In 1Peter 2:8 we are told that the Jews who are in unbelief were “appointed” to stumble at Christ (1Peter 2:8)! But, what does this mean? Were the Jews appointed or destined to reject Jesus? I don’t believe this view was Peter’s intent. Otherwise, one might expect him to express some sort of lamentation over the condition of his people, the Jewish nation. Paul grieved over the Jews, wishing he could be accursed from Christ, if that meant his kinsmen (the Jews) were accepted. In other words, he was willing to trade places with his nation, if God would will it so. Yet, nothing like this is expressed by Peter, so how could he mean to say that God intended that the Jewish nation would reject Jesus, their Messiah—the Elect or Chosen One?
The Scriptures says:
and “A stone of stumbling, and a rock of offense.” They stumble because they disobey the word, as they were destined to do. (1 Peter 2:8)
The question is: does the participle “as they were destined to do” modify the clause “…because they disobey the word,” or does it modify the main thought: “They stumble…”? The first interpretation would mean: the Jews were destined to disobey or disbelieve the Word (Logos – Jesus), therefore, they stumbled. The second rendering would mean: the Jews stumbled as they were destined to do, because they didn’t obey or believe the Word (Logos – Jesus). According to the first rendering the Jews didn’t have a choice, and it could be argued that God unjustly punished them. However, in the second rendering God punished them, because of the choice they made. The correct Greek syntax follows the second rendering: God punished the Jews because of the choice they made, regarding Jesus (the Gospel).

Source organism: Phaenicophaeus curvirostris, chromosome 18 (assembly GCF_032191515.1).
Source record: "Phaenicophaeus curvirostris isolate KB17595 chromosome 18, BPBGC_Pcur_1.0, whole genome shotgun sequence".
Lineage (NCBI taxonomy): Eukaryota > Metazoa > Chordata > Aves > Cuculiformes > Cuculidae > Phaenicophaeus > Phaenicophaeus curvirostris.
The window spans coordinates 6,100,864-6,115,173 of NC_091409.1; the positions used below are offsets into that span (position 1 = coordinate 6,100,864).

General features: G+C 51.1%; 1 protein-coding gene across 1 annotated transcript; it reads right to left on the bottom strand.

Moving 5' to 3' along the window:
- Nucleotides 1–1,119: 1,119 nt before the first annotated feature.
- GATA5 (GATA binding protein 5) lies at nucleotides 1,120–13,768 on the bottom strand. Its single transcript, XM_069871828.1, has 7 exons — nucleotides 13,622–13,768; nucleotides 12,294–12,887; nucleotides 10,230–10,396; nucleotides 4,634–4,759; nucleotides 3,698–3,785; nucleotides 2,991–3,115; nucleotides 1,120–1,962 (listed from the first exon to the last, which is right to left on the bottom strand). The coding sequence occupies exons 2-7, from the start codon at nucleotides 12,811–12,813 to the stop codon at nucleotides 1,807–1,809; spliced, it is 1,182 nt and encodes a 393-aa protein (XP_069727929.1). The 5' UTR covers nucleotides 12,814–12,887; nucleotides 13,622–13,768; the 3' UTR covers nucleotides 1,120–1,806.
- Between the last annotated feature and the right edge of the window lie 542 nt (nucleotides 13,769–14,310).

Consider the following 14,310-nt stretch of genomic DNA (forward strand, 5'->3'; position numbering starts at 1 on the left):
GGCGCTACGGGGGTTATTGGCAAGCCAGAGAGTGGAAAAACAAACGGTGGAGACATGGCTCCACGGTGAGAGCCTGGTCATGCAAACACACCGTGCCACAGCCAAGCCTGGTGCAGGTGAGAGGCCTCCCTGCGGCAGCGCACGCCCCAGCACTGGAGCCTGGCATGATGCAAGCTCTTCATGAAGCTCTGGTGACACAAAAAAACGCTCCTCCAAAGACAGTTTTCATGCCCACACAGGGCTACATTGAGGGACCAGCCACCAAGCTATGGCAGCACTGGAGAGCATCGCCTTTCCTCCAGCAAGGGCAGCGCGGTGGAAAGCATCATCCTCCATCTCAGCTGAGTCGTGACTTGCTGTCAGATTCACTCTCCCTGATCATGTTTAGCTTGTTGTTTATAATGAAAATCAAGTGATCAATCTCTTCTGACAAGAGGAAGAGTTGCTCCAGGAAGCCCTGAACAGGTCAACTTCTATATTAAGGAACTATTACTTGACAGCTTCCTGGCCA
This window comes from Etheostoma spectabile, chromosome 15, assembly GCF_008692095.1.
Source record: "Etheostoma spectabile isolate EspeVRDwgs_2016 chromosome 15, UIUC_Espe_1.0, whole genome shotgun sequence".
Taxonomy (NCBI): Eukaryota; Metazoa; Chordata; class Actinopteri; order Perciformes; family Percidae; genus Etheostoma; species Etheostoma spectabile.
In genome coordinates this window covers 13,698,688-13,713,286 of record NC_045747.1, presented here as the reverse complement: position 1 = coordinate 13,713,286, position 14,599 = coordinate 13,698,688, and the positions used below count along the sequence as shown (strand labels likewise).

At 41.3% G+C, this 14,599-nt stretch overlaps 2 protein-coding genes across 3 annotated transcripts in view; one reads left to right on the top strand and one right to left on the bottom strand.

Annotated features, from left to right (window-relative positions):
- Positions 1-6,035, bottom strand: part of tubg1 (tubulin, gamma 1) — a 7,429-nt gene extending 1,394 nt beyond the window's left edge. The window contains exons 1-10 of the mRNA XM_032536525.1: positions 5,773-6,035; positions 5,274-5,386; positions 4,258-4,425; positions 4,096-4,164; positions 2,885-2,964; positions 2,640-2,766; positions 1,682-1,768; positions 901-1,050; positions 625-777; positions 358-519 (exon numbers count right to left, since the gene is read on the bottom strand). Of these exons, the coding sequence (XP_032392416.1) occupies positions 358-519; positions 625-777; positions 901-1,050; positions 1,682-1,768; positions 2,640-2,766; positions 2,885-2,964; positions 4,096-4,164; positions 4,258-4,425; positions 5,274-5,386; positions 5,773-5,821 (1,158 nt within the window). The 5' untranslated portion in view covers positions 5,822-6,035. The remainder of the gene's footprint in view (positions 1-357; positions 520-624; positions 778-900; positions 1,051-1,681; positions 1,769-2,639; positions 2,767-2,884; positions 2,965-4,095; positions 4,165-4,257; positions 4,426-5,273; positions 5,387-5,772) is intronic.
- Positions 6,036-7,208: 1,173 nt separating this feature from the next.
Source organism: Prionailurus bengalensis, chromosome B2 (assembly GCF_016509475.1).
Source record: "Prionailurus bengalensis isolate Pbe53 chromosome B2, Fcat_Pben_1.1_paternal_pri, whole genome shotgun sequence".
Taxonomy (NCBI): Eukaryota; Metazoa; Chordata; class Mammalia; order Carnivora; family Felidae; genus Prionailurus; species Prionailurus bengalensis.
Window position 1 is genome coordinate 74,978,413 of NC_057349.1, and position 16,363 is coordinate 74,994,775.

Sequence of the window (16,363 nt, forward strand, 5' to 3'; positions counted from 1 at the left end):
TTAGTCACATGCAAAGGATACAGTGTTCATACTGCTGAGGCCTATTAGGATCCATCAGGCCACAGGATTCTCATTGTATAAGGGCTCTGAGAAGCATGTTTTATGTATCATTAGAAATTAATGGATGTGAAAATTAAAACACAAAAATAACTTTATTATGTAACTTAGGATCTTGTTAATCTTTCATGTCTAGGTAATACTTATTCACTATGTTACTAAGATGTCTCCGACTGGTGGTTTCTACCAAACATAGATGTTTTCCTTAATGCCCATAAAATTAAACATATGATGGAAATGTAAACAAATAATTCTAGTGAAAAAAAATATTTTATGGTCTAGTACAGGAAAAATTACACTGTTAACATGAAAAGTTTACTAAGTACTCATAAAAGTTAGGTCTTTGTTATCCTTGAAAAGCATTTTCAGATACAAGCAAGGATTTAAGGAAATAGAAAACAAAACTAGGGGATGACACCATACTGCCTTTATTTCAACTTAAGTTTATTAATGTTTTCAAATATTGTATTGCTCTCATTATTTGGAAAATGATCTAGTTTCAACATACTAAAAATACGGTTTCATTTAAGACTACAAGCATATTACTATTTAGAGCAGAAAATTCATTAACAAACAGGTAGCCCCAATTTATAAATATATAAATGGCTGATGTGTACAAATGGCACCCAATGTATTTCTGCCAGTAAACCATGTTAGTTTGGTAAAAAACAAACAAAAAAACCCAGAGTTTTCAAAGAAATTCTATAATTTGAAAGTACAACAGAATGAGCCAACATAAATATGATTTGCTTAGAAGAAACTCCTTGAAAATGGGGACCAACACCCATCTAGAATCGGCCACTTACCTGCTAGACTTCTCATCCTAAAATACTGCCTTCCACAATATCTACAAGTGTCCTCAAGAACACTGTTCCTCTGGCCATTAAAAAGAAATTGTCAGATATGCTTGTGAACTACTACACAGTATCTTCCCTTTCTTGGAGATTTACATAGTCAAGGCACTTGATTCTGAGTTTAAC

To this Paul agrees where in Romans 11:32a he tells us that God has concluded that the Jews as a whole are in unbelief. This was done in order that the promises might be given to those who trust Jesus (Galatians 3:22), and that God might justifiably have mercy upon the gentiles. Jesus tells us that nothing is impossible for God (Matthew 19:25; cf. Luke 1:37). Therefore, it would not have been a difficult matter for God to help unbelieving Jews to understand their error and place their trust in Jesus. Nevertheless, God didn’t choose to do this. Rather, when the Jews expressed their disbelief, God appointed or placed (G5087) them in unbelief. That is, he permitted their decision to disobey or distrust the Logos to stand without his help that would guarantee their change of heart. He didn’t try to change their minds, so that he might offer salvation to the gentiles by reason of the Jews’ unbelief (Romans 11:30, 32).
This idea is also pictured in Jesus’ parable of the householder who made a supper in Luke 14:16-24. When the invited guests asked to be excused (they rejected the supper), the householder sent servants into the streets and highways to invite anyone and everyone else, saying those who had been invited wouldn’t taste of his supper.
Therefore, if God held back his mercy to help unbelieving Jews change their minds, in order that he might have mercy on the gentiles (Romans 11:32), then the integrity of God demands that he eventually show mercy to unbelieving Jews. After all, if God was merciful to the gentiles who had for so long rejected him (Romans 11:30a), then he could justifiably offer mercy to unbelieving Jews who had for so long a time embraced him (cf. Romans 11:28).
 See Charles Bigg, A Critical and Exegetical Commentary on the Epistles of St. Peter and St. Jude, page 133 – reference cited by . Dr. Thomas L. Constable: Notes on 1 Peter (2015 Edition) page 28.